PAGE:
1. Be more vocal with what you want

“I want a day off.”

“I want a raise.”

“I want to work from home twice a week.”

As long as you think it is valid, go ahead and ask. The worst that will happen is a no. And then you’ll be right back where you were just two seconds ago before you asked. So what exactly are you scared of again?

  1. People will always try to exploit you if you allow them to

I love helping people. And some people caught on to the fact that, Ibukun likes helping out. So they exploited it. This bothered me until I realised something – I do this shit cos I like doing this shit!

I’m doing it cos I care but I’m also doing it cos it feels good to help!

Most times, helping out is its own reward. After all, what else would you do? Watch them suffer? That’s worse.

  1. For writers, complement your writing with speaking

Learn how to talk. As someone who makes a living constructing words, I spend a lot of time in my own head. Social media has kind of exacerbated the situation cos I get to bypass speaking and just directly imprint my thoughts on a page.

Until it’s time to speak at a team meeting and I found myself stuttering and “ehmig and i-ing”. It’s really frustrating cos it makes you seem less competent than you really are. As a writer, speaking well can do wonders for your career. It’s a worthy investment.

  1. Love is worth the pain

In the search for love, you’ll go through a lot of disappointments. People will break your heart, take you for granted and mostly further their agendas. Yes, some will treat you right but the heartbreaks usually overshadow the good memories.

Underlying those horrible experiences is change. You’ll learn, you’ll grow, you’ll change. You’ll cry, yes. But you’ll also have some laughs along the way. You’ll learn to recognise and discern crushes. And side step them when cupid wants to shoot you that silly arrow. When love comes eventually, it will be worth it.

  1. Love is worth the wait

While waiting for the “one”, I’ve met loads of people. In the process of meeting and getting to know people, they’ve exposed my weak points. I’m glad these weaknesses are coming to light now and I’m getting to deal with them early. The wait means I get more time to grow. I get to be more patient, wiser, kinder, stronger and more disciplined.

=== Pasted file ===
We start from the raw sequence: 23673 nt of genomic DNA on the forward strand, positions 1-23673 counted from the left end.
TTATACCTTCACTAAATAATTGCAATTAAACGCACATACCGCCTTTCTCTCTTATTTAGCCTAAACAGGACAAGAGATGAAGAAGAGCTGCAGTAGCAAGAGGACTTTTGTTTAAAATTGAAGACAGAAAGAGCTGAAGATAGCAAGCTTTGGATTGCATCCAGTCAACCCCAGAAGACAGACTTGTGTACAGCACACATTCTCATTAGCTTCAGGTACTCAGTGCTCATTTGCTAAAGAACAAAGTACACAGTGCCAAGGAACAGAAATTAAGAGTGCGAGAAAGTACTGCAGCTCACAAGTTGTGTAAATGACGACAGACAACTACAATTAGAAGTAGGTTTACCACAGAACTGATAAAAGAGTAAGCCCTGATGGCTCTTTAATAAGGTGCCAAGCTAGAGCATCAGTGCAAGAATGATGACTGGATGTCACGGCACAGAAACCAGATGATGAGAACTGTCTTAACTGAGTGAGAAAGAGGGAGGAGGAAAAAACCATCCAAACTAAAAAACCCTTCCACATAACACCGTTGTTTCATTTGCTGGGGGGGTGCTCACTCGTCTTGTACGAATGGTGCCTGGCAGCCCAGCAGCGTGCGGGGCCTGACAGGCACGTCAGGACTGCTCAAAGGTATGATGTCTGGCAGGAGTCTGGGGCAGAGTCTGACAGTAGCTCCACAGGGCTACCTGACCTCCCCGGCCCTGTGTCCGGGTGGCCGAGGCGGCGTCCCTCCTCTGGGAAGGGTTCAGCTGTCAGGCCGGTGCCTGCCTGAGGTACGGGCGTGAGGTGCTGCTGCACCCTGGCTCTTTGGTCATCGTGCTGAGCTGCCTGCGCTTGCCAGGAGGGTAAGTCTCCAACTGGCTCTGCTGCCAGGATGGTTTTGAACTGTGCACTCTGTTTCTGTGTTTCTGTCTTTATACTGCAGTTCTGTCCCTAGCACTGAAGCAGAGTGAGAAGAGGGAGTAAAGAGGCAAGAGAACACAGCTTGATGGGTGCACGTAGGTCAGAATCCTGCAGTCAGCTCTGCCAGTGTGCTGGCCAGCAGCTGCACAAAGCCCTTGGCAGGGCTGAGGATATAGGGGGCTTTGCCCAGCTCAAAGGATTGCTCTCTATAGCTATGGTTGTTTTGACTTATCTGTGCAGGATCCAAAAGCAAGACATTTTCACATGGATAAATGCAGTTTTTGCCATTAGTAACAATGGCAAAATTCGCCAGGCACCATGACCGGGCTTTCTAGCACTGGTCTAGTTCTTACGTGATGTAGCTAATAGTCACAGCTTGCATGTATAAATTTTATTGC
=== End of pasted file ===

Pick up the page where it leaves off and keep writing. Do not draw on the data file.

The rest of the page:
Sometimes I look at the man I’m becoming. And I smile cos I’m growing.

Future wifey is in for a treat.

P.S. I hope you’re growing too!

  1. A lot of what happens on social media is posturing

People are aspirational. And that aspiration translates to social media. We are usually trying to portray an image of what we are, or what we think we are or what we hope to be. Hence, you can’t judge people based on their social media feed/timeline.

While this is understandable, I also believe we need to have integrity. As we age, we should be consolidating not fragmenting. Same life in church, at work, at home and ultimately online.

Tall order? Maybe, but I’m working towards a unified presentation of my life to all. Adopting this mentality has enabled me to re-examine what I share online. Even the discussions I join.

It’s not every conversation you need to join.

  1. Stop putting people on a pedestal, everyone is still figuring things out

Nobody has it all figured out. Even though some folks will not admit, we’re mostly just winging it through life. Unfortunately, it’s hard not to idealise them. And when we idealise them, we set the up to inadvertently disappoint us, big time.

Rather, the right attitude is to give people a large margin of error even though they will rarely ask for it. People are human so they will be selfish, forgetful, opportunistic and entitled.

No surprise. So are you.

So am I.

The important thing is: Are you changing?

Thanks for reading. Happy 2018.

About Pain and Heartbreak

Heartbreak sucks.

Anyone who’s ever heard the love of their life say, “We’re done!” will understand how it feels to have your chest caved in with a bludgeon.

It’s not just the rejection that crushes you.

You’ll fight memories and old habits, many of which you formed together.

You will wear out your soul while reliving the moment he/she rejected you, a thousand times each day.

It’ll hurt so much you will sometimes wish for death on yourself, and later on, you’ll wish it on the leaving party who is causing you so much pain.

The pain is intense and it has no remorse.

While dealing with the pains of heartbreak, people repress feelings. In a bid to escape the pain, they stifle themselves and shut the emotions in and out.